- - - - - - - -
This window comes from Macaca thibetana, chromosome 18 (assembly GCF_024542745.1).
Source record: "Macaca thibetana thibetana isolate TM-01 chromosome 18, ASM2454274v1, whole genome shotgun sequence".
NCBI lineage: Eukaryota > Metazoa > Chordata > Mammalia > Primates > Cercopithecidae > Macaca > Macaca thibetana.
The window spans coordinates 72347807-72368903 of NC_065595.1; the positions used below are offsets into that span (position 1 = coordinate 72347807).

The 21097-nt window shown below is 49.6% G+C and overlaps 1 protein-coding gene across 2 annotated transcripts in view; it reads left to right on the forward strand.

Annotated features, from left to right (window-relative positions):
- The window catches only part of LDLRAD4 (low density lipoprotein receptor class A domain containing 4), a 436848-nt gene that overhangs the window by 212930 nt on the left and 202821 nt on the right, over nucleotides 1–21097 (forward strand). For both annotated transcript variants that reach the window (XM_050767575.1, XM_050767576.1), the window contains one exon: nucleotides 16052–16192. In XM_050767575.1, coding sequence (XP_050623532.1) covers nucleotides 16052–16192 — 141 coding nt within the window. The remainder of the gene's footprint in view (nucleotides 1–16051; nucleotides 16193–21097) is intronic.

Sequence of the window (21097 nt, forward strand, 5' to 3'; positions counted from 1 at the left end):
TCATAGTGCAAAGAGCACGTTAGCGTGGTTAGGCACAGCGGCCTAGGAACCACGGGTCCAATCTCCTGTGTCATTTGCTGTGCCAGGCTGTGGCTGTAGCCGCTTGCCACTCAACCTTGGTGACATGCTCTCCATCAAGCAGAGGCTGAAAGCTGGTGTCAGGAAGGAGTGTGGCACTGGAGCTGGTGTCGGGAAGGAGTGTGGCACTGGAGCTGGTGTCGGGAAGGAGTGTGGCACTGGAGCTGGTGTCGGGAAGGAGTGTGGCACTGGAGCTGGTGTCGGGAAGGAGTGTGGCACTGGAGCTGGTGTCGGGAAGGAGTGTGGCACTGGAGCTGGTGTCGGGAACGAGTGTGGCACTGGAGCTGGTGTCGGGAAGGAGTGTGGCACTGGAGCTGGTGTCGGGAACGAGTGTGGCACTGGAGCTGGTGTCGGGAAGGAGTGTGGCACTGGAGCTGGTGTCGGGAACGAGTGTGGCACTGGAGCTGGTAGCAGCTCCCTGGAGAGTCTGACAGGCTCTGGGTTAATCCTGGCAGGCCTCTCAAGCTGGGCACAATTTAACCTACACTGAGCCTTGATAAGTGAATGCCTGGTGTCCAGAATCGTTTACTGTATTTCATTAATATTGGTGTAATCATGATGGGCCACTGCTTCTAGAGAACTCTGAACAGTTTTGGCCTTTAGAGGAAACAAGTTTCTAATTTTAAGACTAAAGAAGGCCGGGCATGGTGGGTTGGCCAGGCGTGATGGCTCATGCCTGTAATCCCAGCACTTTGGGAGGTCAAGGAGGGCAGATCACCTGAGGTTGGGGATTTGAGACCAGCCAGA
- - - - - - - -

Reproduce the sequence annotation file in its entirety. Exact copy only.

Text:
This window comes from Macaca thibetana, chromosome 18 (assembly GCF_024542745.1).
Source record: "Macaca thibetana thibetana isolate TM-01 chromosome 18, ASM2454274v1, whole genome shotgun sequence".
NCBI lineage: Eukaryota > Metazoa > Chordata > Mammalia > Primates > Cercopithecidae > Macaca > Macaca thibetana.
The window spans coordinates 72347807-72368903 of NC_065595.1; the positions used below are offsets into that span (position 1 = coordinate 72347807).

The 21097-nt window shown below is 49.6% G+C and overlaps 1 protein-coding gene across 2 annotated transcripts in view; it reads left to right on the forward strand.

Annotated features, from left to right (window-relative positions):
- The window catches only part of LDLRAD4 (low density lipoprotein receptor class A domain containing 4), a 436848-nt gene that overhangs the window by 212930 nt on the left and 202821 nt on the right, over nucleotides 1–21097 (forward strand). For both annotated transcript variants that reach the window (XM_050767575.1, XM_050767576.1), the window contains one exon: nucleotides 16052–16192. In XM_050767575.1, coding sequence (XP_050623532.1) covers nucleotides 16052–16192 — 141 coding nt within the window. The remainder of the gene's footprint in view (nucleotides 1–16051; nucleotides 16193–21097) is intronic.

Sequence of the window (21097 nt, forward strand, 5' to 3'; positions counted from 1 at the left end):
TCATAGTGCAAAGAGCACGTTAGCGTGGTTAGGCACAGCGGCCTAGGAACCACGGGTCCAATCTCCTGTGTCATTTGCTGTGCCAGGCTGTGGCTGTAGCCGCTTGCCACTCAACCTTGGTGACATGCTCTCCATCAAGCAGAGGCTGAAAGCTGGTGTCAGGAAGGAGTGTGGCACTGGAGCTGGTGTCGGGAAGGAGTGTGGCACTGGAGCTGGTGTCGGGAAGGAGTGTGGCACTGGAGCTGGTGTCGGGAAGGAGTGTGGCACTGGAGCTGGTGTCGGGAAGGAGTGTGGCACTGGAGCTGGTGTCGGGAAGGAGTGTGGCACTGGAGCTGGTGTCGGGAACGAGTGTGGCACTGGAGCTGGTGTCGGGAAGGAGTGTGGCACTGGAGCTGGTGTCGGGAACGAGTGTGGCACTGGAGCTGGTGTCGGGAAGGAGTGTGGCACTGGAGCTGGTGTCGGGAACGAGTGTGGCACTGGAGCTGGTAGCAGCTCCCTGGAGAGTCTGACAGGCTCTGGGTTAATCCTGGCAGGCCTCTCAAGCTGGGCACAATTTAACCTACACTGAGCCTTGATAAGTGAATGCCTGGTGTCCAGAATCGTTTACTGTATTTCATTAATATTGGTGTAATCATGATGGGCCACTGCTTCTAGAGAACTCTGAACAGTTTTGGCCTTTAGAGGAAACAAGTTTCTAATTTTAAGACTAAAGAAGGCCGGGCATGGTGGGTTGGCCAGGCGTGATGGCTCATGCCTGTAATCCCAGCACTTTGGGAGGTCAAGGAGGGCAGATCACCTGAGGTTGGGGATTTGAGACCAGCCAGA